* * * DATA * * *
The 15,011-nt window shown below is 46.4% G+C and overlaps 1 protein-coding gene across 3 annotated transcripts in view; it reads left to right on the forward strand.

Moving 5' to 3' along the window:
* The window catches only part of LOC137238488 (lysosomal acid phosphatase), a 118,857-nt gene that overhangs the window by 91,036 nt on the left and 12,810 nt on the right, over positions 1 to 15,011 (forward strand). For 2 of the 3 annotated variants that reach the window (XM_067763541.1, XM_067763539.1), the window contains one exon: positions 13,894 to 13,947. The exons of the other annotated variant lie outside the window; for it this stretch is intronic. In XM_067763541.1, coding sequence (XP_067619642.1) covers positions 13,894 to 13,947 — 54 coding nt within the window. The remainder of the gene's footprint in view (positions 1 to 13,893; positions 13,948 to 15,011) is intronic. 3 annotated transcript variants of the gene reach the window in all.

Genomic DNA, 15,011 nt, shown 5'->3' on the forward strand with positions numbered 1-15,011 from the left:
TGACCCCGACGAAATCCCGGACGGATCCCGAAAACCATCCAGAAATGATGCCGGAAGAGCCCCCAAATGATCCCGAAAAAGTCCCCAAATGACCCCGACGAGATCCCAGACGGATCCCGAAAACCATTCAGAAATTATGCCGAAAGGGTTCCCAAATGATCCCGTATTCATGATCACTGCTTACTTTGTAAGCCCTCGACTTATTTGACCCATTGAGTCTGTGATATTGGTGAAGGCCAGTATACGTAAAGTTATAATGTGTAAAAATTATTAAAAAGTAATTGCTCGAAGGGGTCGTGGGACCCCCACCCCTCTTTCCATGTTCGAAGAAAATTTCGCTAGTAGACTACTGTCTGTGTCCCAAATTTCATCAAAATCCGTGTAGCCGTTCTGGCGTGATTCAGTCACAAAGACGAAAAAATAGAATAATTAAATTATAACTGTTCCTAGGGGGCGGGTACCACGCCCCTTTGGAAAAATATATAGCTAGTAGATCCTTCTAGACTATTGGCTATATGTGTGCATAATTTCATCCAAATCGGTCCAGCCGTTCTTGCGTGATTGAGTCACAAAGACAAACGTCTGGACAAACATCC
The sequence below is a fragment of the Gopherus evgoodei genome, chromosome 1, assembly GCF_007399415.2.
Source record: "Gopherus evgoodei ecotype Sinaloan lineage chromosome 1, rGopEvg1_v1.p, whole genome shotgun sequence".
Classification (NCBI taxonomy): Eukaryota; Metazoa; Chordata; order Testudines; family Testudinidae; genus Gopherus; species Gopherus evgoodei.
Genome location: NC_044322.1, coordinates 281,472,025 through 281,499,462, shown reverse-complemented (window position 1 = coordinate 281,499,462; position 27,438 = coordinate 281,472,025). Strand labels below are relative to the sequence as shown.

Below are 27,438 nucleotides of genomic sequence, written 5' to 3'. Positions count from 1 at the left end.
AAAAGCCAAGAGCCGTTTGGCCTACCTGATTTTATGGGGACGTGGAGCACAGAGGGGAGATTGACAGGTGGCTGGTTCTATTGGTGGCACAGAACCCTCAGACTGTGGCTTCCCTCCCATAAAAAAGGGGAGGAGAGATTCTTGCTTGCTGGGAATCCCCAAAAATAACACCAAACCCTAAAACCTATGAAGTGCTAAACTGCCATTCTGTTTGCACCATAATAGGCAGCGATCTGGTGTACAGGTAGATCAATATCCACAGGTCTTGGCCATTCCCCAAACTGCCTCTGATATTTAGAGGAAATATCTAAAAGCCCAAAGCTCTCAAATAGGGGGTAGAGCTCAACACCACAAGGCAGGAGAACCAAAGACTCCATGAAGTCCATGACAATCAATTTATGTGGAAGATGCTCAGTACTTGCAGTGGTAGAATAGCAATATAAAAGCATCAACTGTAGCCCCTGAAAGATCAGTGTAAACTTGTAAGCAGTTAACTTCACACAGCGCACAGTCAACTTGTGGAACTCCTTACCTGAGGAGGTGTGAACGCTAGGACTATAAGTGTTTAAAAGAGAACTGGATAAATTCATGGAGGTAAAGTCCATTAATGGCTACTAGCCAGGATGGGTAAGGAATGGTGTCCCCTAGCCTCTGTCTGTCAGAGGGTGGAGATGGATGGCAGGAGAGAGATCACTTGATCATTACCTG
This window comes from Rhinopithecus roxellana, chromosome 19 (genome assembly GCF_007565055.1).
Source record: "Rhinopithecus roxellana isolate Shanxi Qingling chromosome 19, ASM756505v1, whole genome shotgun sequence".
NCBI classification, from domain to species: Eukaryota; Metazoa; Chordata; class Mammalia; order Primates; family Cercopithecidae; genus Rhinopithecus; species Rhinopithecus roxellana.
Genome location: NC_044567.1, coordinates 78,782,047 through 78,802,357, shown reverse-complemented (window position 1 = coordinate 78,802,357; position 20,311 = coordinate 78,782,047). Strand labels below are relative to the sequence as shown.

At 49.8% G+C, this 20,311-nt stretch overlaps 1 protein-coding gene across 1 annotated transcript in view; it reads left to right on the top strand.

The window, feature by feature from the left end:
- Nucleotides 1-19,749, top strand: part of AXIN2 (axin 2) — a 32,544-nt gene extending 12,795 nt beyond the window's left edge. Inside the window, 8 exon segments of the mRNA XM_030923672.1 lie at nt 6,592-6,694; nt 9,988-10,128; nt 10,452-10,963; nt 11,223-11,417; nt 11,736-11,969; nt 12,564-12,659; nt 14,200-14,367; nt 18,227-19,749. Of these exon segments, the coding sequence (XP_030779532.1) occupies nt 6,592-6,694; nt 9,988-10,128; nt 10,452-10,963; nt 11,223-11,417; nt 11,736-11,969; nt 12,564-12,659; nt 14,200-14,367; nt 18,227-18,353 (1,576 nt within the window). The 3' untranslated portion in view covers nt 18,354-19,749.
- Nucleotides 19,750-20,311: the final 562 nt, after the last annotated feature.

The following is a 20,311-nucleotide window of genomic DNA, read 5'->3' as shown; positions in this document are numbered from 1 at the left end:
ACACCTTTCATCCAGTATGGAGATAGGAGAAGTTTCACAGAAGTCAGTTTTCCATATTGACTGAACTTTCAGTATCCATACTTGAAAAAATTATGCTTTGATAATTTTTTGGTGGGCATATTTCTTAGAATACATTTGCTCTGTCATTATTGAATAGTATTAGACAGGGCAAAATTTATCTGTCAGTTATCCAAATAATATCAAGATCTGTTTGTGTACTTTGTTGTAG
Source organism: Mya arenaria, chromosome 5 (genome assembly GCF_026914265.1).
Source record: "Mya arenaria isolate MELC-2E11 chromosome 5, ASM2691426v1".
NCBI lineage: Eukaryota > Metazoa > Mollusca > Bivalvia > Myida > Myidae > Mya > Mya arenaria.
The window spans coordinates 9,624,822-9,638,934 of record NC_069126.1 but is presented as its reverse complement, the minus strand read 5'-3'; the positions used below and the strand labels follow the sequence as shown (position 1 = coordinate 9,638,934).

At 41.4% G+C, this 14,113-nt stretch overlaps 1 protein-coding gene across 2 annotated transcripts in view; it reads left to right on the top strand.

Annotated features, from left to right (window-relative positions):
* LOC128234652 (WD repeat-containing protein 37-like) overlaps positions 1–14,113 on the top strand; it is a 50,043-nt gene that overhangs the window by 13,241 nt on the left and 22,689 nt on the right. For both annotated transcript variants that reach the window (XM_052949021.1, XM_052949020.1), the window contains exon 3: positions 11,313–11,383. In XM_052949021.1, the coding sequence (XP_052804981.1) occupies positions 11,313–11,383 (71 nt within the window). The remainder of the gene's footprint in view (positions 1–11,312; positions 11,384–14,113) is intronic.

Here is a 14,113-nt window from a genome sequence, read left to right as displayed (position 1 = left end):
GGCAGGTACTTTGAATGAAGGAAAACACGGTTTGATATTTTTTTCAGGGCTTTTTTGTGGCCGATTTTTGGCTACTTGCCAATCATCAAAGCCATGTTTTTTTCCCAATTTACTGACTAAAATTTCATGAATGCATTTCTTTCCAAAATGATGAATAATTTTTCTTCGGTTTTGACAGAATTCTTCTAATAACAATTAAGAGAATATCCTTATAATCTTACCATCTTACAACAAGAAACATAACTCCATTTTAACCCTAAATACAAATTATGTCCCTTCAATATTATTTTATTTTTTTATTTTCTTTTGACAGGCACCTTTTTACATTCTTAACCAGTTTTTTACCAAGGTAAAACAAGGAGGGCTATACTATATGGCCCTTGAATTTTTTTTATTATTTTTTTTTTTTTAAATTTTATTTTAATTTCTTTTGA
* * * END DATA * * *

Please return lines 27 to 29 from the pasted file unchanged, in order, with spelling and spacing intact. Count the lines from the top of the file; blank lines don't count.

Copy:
Annotated features, from left to right (window-relative positions):
* LOC128234652 (WD repeat-containing protein 37-like) overlaps positions 1–14,113 on the top strand; it is a 50,043-nt gene that overhangs the window by 13,241 nt on the left and 22,689 nt on the right. For both annotated transcript variants that reach the window (XM_052949021.1, XM_052949020.1), the window contains exon 3: positions 11,313–11,383. In XM_052949021.1, the coding sequence (XP_052804981.1) occupies positions 11,313–11,383 (71 nt within the window). The remainder of the gene's footprint in view (positions 1–11,312; positions 11,384–14,113) is intronic.

Here is a 14,113-nt window from a genome sequence, read left to right as displayed (position 1 = left end):